The Senate intelligence committee advanced a priority bill for the National Security Agency on Thursday afternoon, approving long-stalled cybersecurity legislation that civil libertarians consider the latest pathway for surveillance abuse.
The vote on the Cybersecurity Information Sharing Act, 14 to 1, occurred in a secret session inside the Hart Senate office building. Democrat Ron Wyden was the dissenter, calling the measure “a surveillance bill by another name”.
Senator Richard Burr, the committee chairman, said the bill would create avenues for private-to-private, private-to-government and government-to-private information sharing.
The bill’s bipartisan advocates consider it a prophylactic measure against catastrophic data theft, particularly in light of recent large-scale hacking of Sony, Target, Home Depot and other companies.
Private companies could share customer data “in a voluntary capacity” with the government, Burr said, “so that we bring the full strength of the federal government to identifying and recommending what anybody else in the United States should adopt”.
“The sharing has to be voluntary, not coercive, and it’s got to be protected,” said Senator Dianne Feinstein, the committee’s vice-chair, adding that the information would pass through the Department of Homeland Security – and “transferred in real time to other departments where it’s applicable”.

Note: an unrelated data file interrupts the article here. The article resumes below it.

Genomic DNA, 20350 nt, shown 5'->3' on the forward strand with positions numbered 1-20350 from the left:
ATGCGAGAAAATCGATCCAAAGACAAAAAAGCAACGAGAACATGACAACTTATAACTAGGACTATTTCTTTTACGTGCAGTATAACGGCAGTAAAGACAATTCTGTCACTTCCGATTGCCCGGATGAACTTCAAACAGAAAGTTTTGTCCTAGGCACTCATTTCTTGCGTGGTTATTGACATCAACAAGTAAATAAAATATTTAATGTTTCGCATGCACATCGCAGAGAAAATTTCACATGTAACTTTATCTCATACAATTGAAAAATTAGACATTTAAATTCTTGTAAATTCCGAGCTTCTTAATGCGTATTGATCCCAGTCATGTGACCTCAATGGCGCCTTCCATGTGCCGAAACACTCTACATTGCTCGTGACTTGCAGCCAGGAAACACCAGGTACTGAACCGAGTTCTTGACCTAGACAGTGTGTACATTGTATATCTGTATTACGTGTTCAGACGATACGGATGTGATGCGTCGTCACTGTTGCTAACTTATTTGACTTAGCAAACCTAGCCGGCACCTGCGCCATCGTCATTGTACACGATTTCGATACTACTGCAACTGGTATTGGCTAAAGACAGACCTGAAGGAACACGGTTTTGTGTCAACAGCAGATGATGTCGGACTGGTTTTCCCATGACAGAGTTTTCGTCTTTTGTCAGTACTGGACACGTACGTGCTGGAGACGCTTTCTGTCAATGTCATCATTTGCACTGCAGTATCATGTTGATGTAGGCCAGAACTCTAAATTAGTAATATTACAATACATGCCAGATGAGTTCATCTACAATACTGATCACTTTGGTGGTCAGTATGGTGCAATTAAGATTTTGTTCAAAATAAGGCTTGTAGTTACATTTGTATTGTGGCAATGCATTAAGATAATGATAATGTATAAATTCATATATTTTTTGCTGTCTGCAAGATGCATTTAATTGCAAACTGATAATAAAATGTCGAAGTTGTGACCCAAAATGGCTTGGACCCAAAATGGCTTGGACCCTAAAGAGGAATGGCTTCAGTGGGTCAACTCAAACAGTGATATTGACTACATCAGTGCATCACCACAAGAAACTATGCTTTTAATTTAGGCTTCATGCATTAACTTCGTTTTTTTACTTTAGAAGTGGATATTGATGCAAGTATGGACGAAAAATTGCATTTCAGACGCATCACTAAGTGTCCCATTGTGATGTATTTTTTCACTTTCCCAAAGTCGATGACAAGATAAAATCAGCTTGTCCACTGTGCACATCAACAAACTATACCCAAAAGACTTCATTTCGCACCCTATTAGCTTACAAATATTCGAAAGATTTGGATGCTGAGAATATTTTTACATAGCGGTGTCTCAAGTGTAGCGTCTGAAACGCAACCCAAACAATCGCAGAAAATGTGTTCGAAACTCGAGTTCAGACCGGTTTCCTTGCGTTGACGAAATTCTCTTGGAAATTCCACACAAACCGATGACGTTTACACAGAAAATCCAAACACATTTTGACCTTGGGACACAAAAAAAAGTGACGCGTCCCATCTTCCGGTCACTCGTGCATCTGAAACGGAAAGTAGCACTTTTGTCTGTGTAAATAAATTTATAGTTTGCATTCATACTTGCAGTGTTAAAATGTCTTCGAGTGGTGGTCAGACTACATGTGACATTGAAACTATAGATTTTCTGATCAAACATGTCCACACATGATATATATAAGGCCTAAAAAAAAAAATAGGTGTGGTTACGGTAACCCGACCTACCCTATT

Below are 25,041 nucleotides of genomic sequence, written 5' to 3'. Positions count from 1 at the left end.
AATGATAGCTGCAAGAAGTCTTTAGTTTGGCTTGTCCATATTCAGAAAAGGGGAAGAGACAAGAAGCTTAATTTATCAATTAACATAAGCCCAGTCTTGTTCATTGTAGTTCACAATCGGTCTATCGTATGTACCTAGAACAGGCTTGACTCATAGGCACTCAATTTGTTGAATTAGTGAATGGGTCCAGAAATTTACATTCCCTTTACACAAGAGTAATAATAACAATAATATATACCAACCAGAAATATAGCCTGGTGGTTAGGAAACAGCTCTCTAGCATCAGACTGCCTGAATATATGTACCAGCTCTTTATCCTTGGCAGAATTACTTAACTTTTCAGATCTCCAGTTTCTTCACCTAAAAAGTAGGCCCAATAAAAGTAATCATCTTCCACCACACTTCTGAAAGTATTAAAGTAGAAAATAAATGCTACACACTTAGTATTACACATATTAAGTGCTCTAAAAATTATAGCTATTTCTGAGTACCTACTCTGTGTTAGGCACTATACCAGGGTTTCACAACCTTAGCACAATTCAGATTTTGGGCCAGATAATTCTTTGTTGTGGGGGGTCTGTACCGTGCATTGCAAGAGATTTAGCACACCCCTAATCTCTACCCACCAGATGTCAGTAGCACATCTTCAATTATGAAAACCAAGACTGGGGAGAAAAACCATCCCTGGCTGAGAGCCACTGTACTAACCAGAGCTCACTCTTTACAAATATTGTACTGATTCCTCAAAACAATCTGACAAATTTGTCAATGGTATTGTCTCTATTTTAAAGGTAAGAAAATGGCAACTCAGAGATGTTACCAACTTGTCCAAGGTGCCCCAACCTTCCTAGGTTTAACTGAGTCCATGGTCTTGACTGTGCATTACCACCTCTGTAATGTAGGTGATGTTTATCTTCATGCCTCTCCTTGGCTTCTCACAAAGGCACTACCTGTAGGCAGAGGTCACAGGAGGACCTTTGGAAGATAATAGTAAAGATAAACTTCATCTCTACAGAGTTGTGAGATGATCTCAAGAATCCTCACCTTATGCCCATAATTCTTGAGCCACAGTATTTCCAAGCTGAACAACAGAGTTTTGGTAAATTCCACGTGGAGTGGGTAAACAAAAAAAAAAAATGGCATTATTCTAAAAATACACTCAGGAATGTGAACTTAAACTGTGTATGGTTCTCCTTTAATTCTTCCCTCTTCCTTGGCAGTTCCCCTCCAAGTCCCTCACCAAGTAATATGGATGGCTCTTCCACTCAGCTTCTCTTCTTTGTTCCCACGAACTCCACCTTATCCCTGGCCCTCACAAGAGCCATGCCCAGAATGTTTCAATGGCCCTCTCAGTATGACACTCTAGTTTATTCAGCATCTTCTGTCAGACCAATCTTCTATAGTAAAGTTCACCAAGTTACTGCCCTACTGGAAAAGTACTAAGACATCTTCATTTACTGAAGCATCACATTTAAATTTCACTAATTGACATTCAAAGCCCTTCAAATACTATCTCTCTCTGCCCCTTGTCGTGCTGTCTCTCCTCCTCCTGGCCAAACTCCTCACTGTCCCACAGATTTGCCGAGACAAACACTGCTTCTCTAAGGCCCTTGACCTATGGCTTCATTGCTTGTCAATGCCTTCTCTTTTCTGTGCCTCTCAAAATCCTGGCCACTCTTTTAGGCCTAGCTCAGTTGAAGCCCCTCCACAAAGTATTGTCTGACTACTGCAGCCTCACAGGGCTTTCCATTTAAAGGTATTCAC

Feinstein said the bill’s provisions would “only be used for counterterrorism purposes and certain immediate crimes”.
Several iterations of the cybersecurity bill have failed in recent years, including a post-Edward Snowden effort that the committee, then under Democratic leadership, approved last year. President Obama, renewing the push earlier this year, has called for a bill to enhance information sharing between businesses particularly banks and others in the financial sector and the federal government surrounding indications of malicious network intrusions.
Both the administration and Congress intend the legislation to join a panoply of recent moves to bolster cybersecurity, including February’s announced creation of a consolidated center within the intelligence agencies for analysis of internet-borne threats.
“This bill will not eliminate [breaches] happening,” Burr said. “This bill will hopefully minimize the impact of a penetration because of the real-time response.”
Feinstein said that companies, “reluctant to share with the government because they are subject to suit” would be protected from lawsuits “for cybersecurity purposes” under the bill.
But the bill faces strong opposition inside and outside Congress. Beyond expanding government’s reach into private data outside warrant requirements, it mandates real-time access to that data for intelligence agencies and the military.